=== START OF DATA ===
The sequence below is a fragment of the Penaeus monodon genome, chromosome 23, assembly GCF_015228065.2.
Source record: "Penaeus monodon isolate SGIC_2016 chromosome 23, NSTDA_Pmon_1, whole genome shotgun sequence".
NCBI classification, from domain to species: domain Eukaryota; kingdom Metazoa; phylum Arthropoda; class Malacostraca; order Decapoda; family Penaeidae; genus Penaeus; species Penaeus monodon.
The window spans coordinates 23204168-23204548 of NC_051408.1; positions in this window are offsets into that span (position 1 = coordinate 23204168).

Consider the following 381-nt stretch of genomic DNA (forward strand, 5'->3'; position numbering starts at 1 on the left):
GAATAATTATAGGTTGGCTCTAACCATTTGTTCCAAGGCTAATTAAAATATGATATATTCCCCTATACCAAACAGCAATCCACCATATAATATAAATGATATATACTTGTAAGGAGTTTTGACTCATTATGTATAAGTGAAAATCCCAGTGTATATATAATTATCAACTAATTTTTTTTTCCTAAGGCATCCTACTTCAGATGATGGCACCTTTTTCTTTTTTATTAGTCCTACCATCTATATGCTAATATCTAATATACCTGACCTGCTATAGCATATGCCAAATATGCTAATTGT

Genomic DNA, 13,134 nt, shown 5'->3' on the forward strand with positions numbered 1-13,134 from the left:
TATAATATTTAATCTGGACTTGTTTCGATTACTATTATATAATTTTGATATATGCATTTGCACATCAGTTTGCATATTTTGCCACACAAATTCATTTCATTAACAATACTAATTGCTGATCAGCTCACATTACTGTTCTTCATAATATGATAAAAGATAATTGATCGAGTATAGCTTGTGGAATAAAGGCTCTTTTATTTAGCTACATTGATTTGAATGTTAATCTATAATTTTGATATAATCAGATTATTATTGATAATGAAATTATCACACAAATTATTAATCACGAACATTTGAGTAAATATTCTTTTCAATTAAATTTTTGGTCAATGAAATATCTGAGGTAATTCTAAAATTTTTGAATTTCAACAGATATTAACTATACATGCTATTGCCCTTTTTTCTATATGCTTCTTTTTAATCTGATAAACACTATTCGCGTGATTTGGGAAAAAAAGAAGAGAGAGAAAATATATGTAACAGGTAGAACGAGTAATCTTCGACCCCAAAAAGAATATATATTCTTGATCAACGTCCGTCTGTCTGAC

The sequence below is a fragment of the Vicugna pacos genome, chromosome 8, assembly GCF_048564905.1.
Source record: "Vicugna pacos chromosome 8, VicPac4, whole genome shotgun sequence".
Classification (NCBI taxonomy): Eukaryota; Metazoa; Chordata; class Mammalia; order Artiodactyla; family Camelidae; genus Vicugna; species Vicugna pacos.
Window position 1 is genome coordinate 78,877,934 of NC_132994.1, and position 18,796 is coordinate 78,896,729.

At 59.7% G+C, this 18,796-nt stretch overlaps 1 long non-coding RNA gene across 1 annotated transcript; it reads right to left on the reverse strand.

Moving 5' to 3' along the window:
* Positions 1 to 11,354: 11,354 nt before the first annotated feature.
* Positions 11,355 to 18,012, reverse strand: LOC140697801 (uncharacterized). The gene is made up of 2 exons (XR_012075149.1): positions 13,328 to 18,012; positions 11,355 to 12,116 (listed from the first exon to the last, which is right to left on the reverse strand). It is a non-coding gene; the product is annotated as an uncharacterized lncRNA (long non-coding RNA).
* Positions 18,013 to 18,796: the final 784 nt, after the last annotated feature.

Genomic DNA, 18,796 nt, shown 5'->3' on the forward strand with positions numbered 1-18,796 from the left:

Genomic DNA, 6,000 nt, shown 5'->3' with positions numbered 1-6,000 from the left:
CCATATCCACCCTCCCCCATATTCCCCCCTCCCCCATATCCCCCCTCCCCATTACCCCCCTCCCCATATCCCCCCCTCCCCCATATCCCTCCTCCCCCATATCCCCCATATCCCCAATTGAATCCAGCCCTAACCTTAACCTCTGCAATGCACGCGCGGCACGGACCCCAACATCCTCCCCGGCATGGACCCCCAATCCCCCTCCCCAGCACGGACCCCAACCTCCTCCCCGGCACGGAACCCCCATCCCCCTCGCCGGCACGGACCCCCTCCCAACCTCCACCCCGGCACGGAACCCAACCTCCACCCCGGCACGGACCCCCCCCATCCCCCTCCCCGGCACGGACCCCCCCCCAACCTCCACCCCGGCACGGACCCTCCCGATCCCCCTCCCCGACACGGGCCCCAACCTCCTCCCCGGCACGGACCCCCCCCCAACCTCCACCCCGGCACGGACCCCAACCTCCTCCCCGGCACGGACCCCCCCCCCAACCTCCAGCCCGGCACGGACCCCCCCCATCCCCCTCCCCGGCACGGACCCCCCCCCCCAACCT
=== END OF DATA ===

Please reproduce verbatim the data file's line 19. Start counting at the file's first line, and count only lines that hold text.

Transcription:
Genomic DNA, 6,000 nt, shown 5'->3' with positions numbered 1-6,000 from the left: